Sunday, March 18, 2018



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I noticed another discussion on Twitter about whether or not climate scientists should fly. I have written about this before and the issue of people making personal sacrifices is something I’ve pondered recently. I have a great deal of respect for those who’ve decided to forgo something like flying in order to reduce their personal carbon footprints. However, I don’t think this should be expected of climate scientists, in general, simply because their research happens to be highlighting the risks associated with continuing to emit CO2 into the atmosphere. I would add, though, that those who actively advocate for changes in our lifestyles should practice what they preach.
 It is therefore important to think about emissions from air travel...
A single long-haul flight could be 10% of someone’s annual emissions. So, if someone wanted to reduce their personal emissions, flying less can have a big impact. Similarly, it is one of the most carbon intensive forms of transport. If it is possible to travel via bus, train, or even car, emissions will probably be lower than if travelling by air. I certainly now think much more about how I should travel than I used to; if I can catch the train, rather than flying, I try very hard to do so...
All well and bien pensant, but buses, trains, and even cars  can't cross oceans  to get to international climate conferences as far flung as Bali or  Brazil with the fossil fuel  efficiency of  ships,  which have vastly smaller carbon footprints per pasenger mile.
Which led to this exchange of  comments:
  1. The sheer scale and global dispersion of IPCC & COP meetings should compel the carbon offset seeking classes to cut the international climate conference circuit;s carbon footprint by chartering a few large ocean liners and turning it into a global regatta , pausing every few weeks to embark and discharge working group members on their home continents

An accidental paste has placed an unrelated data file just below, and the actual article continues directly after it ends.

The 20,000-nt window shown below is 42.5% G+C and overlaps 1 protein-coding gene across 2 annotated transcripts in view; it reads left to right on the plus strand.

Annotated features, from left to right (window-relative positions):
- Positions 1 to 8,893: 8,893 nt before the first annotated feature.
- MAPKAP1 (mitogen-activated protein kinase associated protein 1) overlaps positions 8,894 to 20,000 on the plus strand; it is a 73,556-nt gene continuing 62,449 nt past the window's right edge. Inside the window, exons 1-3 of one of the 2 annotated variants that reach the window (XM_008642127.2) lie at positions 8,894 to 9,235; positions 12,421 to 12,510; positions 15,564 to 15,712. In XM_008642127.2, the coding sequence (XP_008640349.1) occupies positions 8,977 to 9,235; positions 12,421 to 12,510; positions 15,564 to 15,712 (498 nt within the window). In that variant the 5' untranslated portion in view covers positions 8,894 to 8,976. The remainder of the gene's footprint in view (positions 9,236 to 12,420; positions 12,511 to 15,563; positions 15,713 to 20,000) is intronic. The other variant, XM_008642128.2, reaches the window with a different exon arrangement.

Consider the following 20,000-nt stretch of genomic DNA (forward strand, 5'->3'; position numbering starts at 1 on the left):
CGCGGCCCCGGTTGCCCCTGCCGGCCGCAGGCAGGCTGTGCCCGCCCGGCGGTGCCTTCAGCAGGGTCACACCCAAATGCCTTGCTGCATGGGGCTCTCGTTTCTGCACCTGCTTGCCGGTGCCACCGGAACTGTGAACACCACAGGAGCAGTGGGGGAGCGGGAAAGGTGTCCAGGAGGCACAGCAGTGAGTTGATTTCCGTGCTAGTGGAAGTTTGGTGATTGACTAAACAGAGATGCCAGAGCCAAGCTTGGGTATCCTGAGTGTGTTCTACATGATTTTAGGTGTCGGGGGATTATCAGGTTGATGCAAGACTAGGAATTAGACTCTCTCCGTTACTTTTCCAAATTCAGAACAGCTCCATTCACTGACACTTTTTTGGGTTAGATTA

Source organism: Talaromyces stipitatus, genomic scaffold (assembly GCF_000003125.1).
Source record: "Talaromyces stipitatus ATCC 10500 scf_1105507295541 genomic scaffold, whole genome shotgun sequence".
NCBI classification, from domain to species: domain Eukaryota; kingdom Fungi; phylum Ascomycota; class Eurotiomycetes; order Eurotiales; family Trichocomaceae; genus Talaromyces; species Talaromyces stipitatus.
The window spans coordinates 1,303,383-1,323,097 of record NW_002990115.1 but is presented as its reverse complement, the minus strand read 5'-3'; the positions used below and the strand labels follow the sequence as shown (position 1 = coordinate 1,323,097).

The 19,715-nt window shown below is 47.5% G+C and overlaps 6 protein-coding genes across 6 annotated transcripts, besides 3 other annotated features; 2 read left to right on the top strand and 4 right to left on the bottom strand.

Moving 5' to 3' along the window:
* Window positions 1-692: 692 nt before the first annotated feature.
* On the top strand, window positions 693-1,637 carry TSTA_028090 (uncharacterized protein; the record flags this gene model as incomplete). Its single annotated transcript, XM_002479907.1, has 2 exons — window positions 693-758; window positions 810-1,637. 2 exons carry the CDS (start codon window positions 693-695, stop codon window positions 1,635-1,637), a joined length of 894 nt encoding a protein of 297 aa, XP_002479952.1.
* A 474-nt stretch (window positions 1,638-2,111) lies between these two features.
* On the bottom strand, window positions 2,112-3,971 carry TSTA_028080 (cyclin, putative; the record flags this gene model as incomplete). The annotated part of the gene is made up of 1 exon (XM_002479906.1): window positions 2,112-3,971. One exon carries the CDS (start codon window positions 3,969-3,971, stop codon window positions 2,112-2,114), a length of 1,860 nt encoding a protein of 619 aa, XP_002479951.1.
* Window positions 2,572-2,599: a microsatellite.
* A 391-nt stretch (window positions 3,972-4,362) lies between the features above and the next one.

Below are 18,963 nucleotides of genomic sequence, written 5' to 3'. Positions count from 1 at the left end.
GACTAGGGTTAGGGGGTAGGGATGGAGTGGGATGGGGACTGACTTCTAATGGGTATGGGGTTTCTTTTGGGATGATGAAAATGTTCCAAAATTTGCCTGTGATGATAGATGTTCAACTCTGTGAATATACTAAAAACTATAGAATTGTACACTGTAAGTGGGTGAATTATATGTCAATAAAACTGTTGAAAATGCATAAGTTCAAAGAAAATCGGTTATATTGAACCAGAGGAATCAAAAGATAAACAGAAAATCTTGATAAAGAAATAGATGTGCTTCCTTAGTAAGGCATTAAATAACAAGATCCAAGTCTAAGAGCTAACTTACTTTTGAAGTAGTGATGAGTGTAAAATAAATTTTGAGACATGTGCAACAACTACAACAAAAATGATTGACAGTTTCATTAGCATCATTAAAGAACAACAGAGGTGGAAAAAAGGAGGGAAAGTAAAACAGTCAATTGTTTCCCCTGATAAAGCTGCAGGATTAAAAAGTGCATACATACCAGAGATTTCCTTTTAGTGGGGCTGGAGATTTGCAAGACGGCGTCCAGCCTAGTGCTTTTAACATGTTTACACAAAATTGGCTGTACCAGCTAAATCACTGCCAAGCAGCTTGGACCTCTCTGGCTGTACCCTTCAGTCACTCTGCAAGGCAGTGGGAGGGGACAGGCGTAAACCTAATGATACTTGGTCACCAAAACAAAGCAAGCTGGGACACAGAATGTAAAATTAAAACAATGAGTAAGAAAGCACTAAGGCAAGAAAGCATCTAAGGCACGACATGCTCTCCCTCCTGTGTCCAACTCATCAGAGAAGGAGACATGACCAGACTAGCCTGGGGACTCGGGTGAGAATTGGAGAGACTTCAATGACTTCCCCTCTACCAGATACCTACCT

With high occupancy guaranteed , the per diem cost might, if anything, go down slightly.
  2. BBD says:
    But marine bunker is truly filthy stuff, Russell.

  3. entropicman says:
    There are practical limitations.
    A glaciologist commuting between the Scott Polar Institute in Cambridge UK and Hadley in Antarctica without flying would spend their whole time in transit.
  4. Willard says:
    > But marine bunker is truly filthy stuff
    How so?
    I thought Russell’s idea was brilliant. My father-in-law is a cruise convert, and holding conferences there could be awesome sauce.
  5. While flying accounts for 2% of the world’s CO2 emissions, that 2% is produced by the fewer than 18% of the global population who fly. So, given flying’s necessary reliance on fossil fuels, the likely growth in those emissions will be hugely significant. Thus the symbolism attached to flying less cannot be understated.
  6. BBD, marine bunker is merely the leftovers from distilling off petrol and jet fuel, and vastly less of it is burned per shipboard passenger mile that jet-setting as usual.
    I would however be overjoyed if the Virgin Climate Cruise Line comissioned a fleet of these splendid vessels
    to reduce conference transport fossil fuel consumption even further
    If working groups of more that 200 are required, we can lean on Virgin’s sainted proprietor to bring back seven masted schooners .